Coroner IDs woman found killed in York City Wednesday, releases cause of death

EDITORIAL: Caution, third COVID-19 wave ahead

York Dispatch Editorial Board

They're calling it the third wave. 

The first was in the spring, peaking in mid-April, when 50 new cases of COVID-19 on April 17 in York County was a shock. 

By the beginning of June, we were seeing daily increases in the single digits, but that didn't last long. June 22 saw 55 new cases, and July 10 had 77. 

The end of August and early September had spikes of more than 100 a day attributed to outbreaks at the York County Prison and at residential facilities. By mid-October, the rolling seven-day average for York County dipped as low as 37 before it started rising again, this time on community spread.

More:WellSpan models: Third COVID-19 wave could hit in early 2021

More:York County has one new COVID-19 death, 126 new cases

More:A winter virus surge seems inevitable. What can we do?

We're in the second wave now, apparently. Wednesday saw 131 new cases in York County, which would have been a record if it weren't for the 146 new cases recorded on Saturday. 

And while that's bad, officials with WellSpan Health are worried that there is worse to come.

They're expecting a third wave of COVID-19 cases in the new year, following holiday gatherings, at the same time as the peak for flu season. The combination could overwhelm the local health care system.

"Whether or not all of our health facilities in the region will have the capacity to deal with both is a question," WellSpan Health President Roxanna Gapstur said Wednesday at a media conference.

After the news of the past couple of weeks, it's hard to think that it will get worse. Since the outbreak began, the U.S. has recorded over 240,000 deaths and more than 10.3 million confirmed infections, with new cases soaring to all-time highs of well over 120,000 per day over the past week, according to The Associated Press.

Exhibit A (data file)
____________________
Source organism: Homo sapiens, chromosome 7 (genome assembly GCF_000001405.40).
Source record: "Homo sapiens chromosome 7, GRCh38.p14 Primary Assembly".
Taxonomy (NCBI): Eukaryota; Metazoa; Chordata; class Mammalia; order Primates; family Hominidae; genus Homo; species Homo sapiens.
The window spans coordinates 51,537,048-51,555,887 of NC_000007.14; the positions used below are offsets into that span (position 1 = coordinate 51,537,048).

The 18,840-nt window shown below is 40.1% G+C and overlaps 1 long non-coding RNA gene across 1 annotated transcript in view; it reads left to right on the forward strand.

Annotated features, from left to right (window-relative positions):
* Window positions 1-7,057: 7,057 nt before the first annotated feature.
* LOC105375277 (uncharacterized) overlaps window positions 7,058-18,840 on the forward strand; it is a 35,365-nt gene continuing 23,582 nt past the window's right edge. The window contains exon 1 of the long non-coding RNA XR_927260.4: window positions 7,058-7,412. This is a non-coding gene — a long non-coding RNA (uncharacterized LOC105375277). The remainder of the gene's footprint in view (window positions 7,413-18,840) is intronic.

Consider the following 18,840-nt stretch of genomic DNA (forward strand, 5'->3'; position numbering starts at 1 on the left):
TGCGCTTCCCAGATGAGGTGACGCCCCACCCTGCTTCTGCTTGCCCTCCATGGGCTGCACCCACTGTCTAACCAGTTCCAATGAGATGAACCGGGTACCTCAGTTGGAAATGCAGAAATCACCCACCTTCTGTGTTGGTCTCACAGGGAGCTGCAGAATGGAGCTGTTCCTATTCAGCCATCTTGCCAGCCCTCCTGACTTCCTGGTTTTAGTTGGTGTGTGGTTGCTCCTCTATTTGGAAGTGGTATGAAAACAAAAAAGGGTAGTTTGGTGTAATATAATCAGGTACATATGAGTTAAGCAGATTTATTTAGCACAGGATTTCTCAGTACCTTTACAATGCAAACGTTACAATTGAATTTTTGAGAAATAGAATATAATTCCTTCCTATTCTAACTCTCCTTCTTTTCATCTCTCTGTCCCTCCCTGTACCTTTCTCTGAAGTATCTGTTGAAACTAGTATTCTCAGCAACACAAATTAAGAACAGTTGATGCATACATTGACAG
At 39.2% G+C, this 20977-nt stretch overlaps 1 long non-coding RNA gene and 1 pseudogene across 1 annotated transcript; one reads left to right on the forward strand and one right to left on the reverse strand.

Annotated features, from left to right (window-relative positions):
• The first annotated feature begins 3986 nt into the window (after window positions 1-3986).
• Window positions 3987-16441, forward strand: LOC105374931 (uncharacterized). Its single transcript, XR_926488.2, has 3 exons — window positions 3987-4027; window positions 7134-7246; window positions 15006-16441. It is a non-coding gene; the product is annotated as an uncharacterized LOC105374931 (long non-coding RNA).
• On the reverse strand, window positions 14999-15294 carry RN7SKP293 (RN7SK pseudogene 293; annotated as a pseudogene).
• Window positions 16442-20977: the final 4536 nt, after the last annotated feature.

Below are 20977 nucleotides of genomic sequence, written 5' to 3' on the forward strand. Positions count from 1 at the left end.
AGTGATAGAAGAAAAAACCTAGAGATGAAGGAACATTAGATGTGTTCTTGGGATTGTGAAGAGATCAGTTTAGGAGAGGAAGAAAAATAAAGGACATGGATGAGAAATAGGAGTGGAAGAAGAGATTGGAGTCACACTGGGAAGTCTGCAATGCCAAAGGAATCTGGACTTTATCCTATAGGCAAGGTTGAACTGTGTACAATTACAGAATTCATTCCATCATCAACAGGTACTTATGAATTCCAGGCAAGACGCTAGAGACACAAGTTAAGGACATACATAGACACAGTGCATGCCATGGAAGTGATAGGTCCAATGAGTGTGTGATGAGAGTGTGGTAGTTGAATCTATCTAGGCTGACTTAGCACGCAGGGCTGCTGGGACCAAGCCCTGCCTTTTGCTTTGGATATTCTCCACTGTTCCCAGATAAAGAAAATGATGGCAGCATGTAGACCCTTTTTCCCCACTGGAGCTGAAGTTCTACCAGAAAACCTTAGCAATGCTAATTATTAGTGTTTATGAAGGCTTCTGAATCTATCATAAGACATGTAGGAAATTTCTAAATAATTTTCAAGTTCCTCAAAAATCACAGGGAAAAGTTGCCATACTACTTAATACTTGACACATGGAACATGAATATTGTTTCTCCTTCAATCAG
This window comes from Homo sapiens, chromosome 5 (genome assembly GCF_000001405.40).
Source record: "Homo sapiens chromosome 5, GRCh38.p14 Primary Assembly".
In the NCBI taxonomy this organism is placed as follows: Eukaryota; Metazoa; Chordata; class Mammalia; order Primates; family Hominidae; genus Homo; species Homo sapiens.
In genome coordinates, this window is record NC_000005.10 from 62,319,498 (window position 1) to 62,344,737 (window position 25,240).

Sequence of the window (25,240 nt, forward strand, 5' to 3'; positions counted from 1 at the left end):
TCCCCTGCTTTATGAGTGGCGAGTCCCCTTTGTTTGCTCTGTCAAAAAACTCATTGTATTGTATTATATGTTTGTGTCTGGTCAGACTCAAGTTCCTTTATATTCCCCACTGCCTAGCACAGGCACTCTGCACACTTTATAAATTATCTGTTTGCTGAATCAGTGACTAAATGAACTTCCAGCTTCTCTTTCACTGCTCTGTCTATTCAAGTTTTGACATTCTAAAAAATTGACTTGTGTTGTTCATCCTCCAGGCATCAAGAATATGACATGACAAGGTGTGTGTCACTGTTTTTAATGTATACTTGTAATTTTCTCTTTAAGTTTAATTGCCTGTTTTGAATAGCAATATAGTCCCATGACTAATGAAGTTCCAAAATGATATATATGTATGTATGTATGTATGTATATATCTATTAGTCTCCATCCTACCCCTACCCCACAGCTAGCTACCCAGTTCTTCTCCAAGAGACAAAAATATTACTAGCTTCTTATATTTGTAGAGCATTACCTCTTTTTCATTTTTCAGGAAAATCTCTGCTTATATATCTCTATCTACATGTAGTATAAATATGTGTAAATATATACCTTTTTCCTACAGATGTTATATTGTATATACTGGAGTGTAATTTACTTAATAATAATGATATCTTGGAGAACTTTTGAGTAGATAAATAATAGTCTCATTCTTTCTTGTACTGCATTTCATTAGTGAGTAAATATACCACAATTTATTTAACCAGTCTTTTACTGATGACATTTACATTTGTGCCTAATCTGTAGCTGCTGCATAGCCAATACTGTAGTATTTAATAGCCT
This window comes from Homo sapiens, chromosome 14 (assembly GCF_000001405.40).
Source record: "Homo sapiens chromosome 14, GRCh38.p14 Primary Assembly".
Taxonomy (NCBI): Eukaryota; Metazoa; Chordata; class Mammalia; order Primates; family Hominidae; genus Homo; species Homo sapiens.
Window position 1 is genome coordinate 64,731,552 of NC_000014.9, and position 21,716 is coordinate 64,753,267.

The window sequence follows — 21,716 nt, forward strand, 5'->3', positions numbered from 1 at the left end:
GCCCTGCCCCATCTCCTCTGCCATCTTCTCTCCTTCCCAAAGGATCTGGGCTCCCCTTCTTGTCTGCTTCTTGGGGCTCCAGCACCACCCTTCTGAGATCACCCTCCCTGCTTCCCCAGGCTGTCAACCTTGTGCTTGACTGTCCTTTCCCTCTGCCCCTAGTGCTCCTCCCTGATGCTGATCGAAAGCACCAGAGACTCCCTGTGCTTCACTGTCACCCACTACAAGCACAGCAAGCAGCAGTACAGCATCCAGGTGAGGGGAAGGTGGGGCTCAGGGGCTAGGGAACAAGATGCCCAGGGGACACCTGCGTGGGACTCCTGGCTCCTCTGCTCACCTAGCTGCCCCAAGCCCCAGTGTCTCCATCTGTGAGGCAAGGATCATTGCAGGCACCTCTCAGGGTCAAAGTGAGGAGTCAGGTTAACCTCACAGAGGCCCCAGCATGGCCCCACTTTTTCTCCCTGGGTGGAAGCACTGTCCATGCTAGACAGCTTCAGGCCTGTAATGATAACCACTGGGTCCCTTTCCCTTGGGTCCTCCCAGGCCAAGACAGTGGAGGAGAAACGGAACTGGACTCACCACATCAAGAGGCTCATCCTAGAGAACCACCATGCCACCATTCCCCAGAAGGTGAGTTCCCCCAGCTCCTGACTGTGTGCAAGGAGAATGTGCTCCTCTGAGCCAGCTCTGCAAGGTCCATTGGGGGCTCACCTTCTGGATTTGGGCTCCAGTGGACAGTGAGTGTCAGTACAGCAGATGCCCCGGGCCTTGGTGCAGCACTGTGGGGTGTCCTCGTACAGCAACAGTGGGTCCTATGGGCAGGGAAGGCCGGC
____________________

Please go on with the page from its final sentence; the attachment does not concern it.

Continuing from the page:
Cases per day are on the rise in 49 states, and deaths per day are climbing in 39. A month ago, the U.S. was seeing about 730 COVID-19 deaths per day on average; that is now over 970.

York County's death toll stood at 221 on Thursday, and 73 patients were hospitalized, eight on them on ventilators, according to the state Department of Health. 

The fear is that the number of patients will overtake the resources for caring for them. Right now, 80% of the adult intensive care unit beds in the county are in use, and that's before flu season gets into full swing.. 

By the new year, it could be difficult to find more ICU beds, not only for COVID-19 and flu patients but also for those recovering from a stroke, surgery or other illnesses, and the problem is not just in York County, it's around the country.

Since August, the average number of hospitalizations has increased. On Wednesday, an average of 71 patients have been hospitalized in York County, according to data published by the state Department of Health.

If we had been smart, help would have come sooner. As it is, we have been and will continue playing catch up with this highly infectious, deadly virus. Experts say as many as 500,000 more Americans could die from the virus in the coming months if we continue to relax social distancing and mask requirements — or just ignore the recommendations and mandates, as many people do.

“If this was an actual war that was killing 200,000 people, we would be building bombers, we’d be building missiles,” said Dr. Michael Mina, an infectious disease specialist at Harvard.

Health experts say help is on the way. Pfizer announced good results on its vaccine trials this week. More people are surviving the infection because new treatments are being developed. Rapid, in-home testing will arrive eventually.

We're all suffering from coronavirus fatigue after nearly nine months of working at home, not seeing friends and avoiding crowds. 

But we can work together to protect ourselves and perhaps lessen that third wave by doing when health experts have been saying all along: Wear a mask when you leave home. Avoid crowds, especially indoors. Wash your hands frequently. Keep a safe distance away from other people.

This is the time when we all need to pay attention. Don't be the person who refuses to wear a mask and spreads the virus to others. Don't be the family that hosts a holiday gathering that turns into a super spreader event. 

And at the same time, don't lose hope. By working together, more of us can live to see the end of this pandemic.